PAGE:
Drinking orange juice with gastritis is not good for you, whether it’s fresh, organic orange juice, frozen, reconstituted or concentrate, no-pulp, low-pulp or high-pulp. Because it is naturally acidic with a pH in the range of 3-4, orange juice acts as an irritant and both causes and further accentuates the inflammation of the stomach lining in gastritis. Its acidic nature causes gastritis symptoms to worsen and, depending on intake and frequency of intake, can undo weeks or months of progress in the treatment of the condition.
What is gastritis?
Gastritis is the inflammation of the stomach lining. It can have multiple causes, including H. pylori infections, overuse of medication either required as part of long-term treatment plans or associated with self-medicating practices, or a poor diet abounding in foods that cause acidity. Acidic foods such as citrus fruits and the juices made from them, whether lemons, limes, citron, papeda, yuzu, mandarins or oranges, irritate the stomach lining and cause significant acidity that flares up gastritis.
Symptoms such as stomach pain, indigestion, severe acid reflux from excess stomach acid production, heartburn, bloating and burping are signs the stomach lining is inflamed and indicate gastritis. If the condition is brought on by poor dietary choices, then the best course of action to treating it is eliminating trigger foods from your diet, including the otherwise healthy orange juice. It doesn’t matter if it’s freshly squeezed, frozen, pasteurized, from concentrate or if it has no pulp or lots of it – orange juice is a trigger food for gastritis.
Orange juice and acidity
Why is orange juice bad for gastritis? Because it contains citric acid, a naturally occurring acid that contributes to the inflammation of the stomach lining in gastritis. Citric acid is a weak acid and only found in small amounts in oranges (exact amounts differ according to the variety of the fruit). But, given it is an acid, it possesses irritant properties. Even the small amounts present naturally in the fruit and the resulting juice are enough to produce inflammation of the stomach lining. The more orange juice you have or the more frequently you have it, the more pronounced its irritating effect, especially with an existing gastritis.
Some producers will even add more citric acid to their orange juice than is naturally found in the oranges. This is meant to make the juice taste sharper, more acidic, more refreshing, more like oranges. But by making it more acidic, they are also making it more likely to irritate the stomach lining and, consequently, bad for gastritis.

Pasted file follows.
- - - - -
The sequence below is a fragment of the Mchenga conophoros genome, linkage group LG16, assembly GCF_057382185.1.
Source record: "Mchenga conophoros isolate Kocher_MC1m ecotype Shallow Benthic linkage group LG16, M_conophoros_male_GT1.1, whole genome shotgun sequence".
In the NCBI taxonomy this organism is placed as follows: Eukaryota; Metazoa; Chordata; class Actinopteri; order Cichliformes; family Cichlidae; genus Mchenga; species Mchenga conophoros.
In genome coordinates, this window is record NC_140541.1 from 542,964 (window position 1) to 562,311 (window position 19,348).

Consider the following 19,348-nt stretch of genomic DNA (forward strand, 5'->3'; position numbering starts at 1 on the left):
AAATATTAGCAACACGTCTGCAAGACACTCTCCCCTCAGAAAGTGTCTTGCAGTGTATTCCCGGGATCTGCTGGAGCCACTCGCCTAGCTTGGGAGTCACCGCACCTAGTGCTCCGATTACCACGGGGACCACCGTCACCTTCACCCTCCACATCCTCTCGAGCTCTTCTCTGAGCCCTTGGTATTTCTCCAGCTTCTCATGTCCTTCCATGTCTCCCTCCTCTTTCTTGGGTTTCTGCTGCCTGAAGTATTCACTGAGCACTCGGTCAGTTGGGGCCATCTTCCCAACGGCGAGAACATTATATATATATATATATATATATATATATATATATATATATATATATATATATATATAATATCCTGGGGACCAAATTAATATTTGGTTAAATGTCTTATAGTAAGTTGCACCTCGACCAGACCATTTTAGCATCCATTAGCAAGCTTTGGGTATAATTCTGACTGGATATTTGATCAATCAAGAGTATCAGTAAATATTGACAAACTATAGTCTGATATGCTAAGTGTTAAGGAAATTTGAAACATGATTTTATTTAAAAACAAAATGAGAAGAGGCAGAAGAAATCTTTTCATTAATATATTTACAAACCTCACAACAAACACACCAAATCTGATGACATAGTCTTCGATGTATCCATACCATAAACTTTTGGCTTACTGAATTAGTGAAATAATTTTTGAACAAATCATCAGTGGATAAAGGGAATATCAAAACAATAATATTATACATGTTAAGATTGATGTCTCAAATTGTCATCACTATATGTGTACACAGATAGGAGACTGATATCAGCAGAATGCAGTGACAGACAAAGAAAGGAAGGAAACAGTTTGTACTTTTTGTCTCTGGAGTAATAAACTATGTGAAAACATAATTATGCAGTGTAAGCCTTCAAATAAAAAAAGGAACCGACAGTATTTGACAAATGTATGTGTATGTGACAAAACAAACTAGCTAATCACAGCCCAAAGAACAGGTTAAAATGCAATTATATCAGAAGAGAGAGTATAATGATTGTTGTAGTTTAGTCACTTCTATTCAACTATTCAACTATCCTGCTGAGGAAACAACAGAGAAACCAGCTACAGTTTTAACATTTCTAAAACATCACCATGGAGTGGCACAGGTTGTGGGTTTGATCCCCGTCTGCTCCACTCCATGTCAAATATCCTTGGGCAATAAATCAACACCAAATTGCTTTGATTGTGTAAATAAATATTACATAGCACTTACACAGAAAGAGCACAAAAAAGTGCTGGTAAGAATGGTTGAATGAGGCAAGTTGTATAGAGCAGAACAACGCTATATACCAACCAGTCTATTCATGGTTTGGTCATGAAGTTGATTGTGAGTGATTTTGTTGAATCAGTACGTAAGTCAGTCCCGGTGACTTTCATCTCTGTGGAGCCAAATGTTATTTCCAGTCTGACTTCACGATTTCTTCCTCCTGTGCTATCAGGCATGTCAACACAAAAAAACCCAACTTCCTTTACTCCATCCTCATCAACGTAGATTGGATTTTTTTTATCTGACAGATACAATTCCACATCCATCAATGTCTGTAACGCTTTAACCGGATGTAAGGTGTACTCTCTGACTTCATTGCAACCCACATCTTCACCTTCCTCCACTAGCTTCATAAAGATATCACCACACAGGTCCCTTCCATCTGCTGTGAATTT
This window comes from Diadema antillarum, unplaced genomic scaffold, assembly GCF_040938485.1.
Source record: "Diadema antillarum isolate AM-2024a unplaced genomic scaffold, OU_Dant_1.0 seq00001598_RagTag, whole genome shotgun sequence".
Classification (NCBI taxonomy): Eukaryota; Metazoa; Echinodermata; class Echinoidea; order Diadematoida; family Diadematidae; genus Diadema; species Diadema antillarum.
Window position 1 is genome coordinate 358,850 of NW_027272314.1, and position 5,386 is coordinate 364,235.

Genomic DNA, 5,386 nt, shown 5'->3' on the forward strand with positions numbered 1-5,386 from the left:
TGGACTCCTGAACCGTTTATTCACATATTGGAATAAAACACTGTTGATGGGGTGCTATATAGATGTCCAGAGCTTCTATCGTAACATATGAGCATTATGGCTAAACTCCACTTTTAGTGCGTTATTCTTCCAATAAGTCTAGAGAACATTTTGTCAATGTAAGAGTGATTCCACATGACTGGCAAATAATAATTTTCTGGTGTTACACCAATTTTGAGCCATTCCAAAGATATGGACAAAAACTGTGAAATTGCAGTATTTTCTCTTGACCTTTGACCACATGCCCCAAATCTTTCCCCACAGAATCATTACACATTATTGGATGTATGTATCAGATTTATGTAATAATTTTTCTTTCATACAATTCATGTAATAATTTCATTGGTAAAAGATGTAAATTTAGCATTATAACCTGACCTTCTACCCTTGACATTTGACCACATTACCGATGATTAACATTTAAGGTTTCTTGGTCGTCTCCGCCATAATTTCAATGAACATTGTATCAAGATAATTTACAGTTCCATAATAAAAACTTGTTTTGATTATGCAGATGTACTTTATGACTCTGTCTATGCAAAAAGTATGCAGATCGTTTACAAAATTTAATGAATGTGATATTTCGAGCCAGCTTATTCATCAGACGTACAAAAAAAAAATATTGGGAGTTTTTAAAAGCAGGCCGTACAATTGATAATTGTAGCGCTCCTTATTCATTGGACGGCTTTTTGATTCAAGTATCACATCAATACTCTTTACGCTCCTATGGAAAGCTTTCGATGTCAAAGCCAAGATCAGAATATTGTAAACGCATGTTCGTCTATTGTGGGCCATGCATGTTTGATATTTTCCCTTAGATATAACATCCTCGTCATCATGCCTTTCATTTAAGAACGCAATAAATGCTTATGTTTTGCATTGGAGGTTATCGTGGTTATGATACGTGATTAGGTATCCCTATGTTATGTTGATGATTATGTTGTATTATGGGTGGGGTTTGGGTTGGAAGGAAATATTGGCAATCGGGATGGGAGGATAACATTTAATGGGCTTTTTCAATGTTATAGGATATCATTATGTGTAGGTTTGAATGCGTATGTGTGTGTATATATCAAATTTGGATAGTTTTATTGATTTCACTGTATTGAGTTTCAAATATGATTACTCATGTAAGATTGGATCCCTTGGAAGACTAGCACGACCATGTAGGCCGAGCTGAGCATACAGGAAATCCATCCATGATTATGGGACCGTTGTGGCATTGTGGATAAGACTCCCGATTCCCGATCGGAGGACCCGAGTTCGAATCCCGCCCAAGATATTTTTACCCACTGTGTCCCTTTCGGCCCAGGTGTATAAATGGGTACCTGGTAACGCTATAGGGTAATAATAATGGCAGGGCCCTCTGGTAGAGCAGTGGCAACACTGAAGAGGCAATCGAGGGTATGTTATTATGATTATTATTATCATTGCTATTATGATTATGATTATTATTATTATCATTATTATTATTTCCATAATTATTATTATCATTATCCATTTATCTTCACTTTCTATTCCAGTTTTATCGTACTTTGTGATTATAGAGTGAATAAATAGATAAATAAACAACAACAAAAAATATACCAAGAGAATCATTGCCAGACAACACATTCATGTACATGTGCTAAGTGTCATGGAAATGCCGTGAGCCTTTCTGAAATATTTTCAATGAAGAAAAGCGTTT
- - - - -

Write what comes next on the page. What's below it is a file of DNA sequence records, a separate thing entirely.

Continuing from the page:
Orange juice pH
What is the pH of orange juice? Typically low, 3-4, but can go below 3. To compare, the pH of gastric acid ranges from 1.5 to 3.5, low enough to break down food. So orange juice is pretty acidic, hence the reason it fuels gastric acidity and is a trigger for gastritis. The naturally occurring citric acid is what makes it acidic. Citric acid content varies in different types of oranges, some varieties having less of it naturally, while others more. Also, some producers add more citric acid to the juice to enhance its flavor, but by increasing concentration, the pH drops further and it becomes even more acidic.
Orange juice for treating gastritis?
Orange juice is bad for gastritis and honestly does not offer any benefits for an inflamed gastric mucosa. Actually, because it is acidic due to containing citric acid, it is irritating for the stomach lining and increases gastric acid production as a result, which makes it a trigger-food for gastritis. In reality, orange juice and gastric acidity go hand in hand and the juice is more likely to cause gastric problems than offer any relief whatsoever. If it gives the impression of relief, it is only because it is refreshing and tastes good or because it is often chilled prior to consumption. Overall, drinking orange juice to treat gastritis is not smart way of treating an inflamed stomach lining.
Drinking orange juice when you have gastritis is not a good idea. Orange as well as lemon and other citrus juices are classified as trigger-foods (or beverages), the kind that contribute to stomach acidity and cause gastritis flare ups. Within minutes of drinking the juice, you can feel the stomach acidity rising and causing heartburn and discomfort. About half and hour to an hour later, other symptoms such as bloating and constant burping, feeling gassy, regurgitation of gastric juices and other problems are likely to occur. Regular consumption can delay healing of gastritis or even undermine the progress made up to that point.
The worse the gastritis, the stronger the symptoms in response to the citrus juice. The more juice you have at once or the more frequently you have it, the worse the symptoms. Also, drinking orange juice every day in the morning or at any point during the day on an empty stomach in the hope of treating your gastritis can only result in more inflammation of the stomach lining and accentuate symptoms. It’s similar to drinking lemon juice every day in the morning on an empty stomach (and lemons and the juice made from them are even more acidic).
If you must have some orange juice, it’s best to look for one made from clementines or tangerines, two low-acidic orange varieties. Or, if possible, special OJ made from acidless oranges (which is hard to find given that the lack of acidity causes the fruits to spoil quickly, making them less suitable for juice production). And remember to only have very little of it, as a treat (not with regularity) and always after a meal, not on an empty stomach.
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